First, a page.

But on the other hand, we’ve had lots of people who have views I disagree with. There are speakers who say things that make me cringe. They’re not what you described, but if something like that actually happened, what’s the worst that could happen? Everybody would just think they were an asshole. They could say, “We’re gonna get your names and addresses and kill you!” But then, nobody would give them those names and addresses! So that would be the end of that. You’d just think, “What a stupid thing to say. Why aren’t you addressing the issues at hand?” That’s what the chair would probably say to that speaker. I mean, there have been people on panels who argue, “I think democracy is a problem.” That’s horrible, but these days, that’s a major Remain argument. Sometimes people on panels say, “I don’t think democracy works because you can’t trust uneducated people to make decisions.” I find that highly offensive. There could be somebody who says, “Immigrants who come to this country rape people!” All of that could be said on a panel and we aren’t going to try and censor any ideas, however offensive I personally find them. All of this is being said in the public discourse at the moment, in some places.
Coto: (Laughing) Like the U.S?
CF: Yeah, The point of the Battle of Ideas is to expose an idea like that in the open. Then somebody in the audience or the panel can come back and say “That idea is ridiculous.”
Coto: As we mentioned before today, in the age of the internet, there are keyboard warriors who seem extremely keen on making threatening remarks. We just published a piece on Brexit that was very controversial, because at the beginning, it does a parody of the ‘disgruntled’ Remainers. (Obviously not all Remainers.) It ‘parodies’ how those Remainers view Brexiters with a totally bigoted attitude. This obviously demonstrates complete double standard as they are mostly accusing ALL Brexiters of being bigoted. (No doubt some of them are.) But ironically, some Brexiters just read the first few paragraphs, without getting the joke. People are getting very defensive nowadays. They seem to be losing their sense of humour. Not sure Chris Morris would go down too well today. They take the article seriously even though those paragraphs have things in them that are absolutely absurd. It actually gets progressively absurd, very quickly.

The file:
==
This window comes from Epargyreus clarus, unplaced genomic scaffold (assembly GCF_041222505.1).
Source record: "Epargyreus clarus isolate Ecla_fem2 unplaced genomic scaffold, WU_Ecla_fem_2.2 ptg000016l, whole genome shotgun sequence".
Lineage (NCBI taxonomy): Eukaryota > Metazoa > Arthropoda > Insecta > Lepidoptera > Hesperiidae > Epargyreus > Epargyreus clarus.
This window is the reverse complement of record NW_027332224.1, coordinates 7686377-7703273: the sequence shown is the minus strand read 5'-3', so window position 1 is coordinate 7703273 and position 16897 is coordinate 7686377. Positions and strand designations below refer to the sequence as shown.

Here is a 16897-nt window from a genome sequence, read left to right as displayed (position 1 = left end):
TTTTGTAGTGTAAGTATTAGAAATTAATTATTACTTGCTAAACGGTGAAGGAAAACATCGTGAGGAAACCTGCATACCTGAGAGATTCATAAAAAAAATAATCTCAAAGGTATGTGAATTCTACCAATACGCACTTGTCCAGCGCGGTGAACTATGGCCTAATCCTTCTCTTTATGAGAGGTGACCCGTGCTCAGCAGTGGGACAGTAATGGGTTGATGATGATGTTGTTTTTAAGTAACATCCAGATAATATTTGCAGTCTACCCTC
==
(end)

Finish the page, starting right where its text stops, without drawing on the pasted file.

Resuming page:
They read the first bit, react emotionally and go hysterical and say horrendously awful things. It actually totally proves the point of the article. It creates discourse, which is so intensely vitriolic. The author was accused by one person, of needing to be in an asylum. Another person said the author was paralysed. That’s a very odd criticism. Maybe the person who said it hates disabled people. (laughs.)
CF: I still defend the free speech of trolls to be dickheads. But that doesn’t mean I want to encourage that. I think, if anything, a lot of that behaviour is encouraged by an atmosphere of censoriousness. It almost creates a stultifying environment that dickheads react against. But there’s also horrible things people say online. When you have a face to face public debate, the abuse levels go down. Sometimes people, in person, still say quite sensationalist, insensitive things about me, or things that I think. I see that those people are coming to the Battle of Ideas and I think, “Oh God!” But then, I’ll sort of take them on in a discussion, waiting for the attack. When I make my points, they often back off. It’s like once they get confronted with the truth, they don’t know how to keep repeating what they now know is a lie. They become unsettled.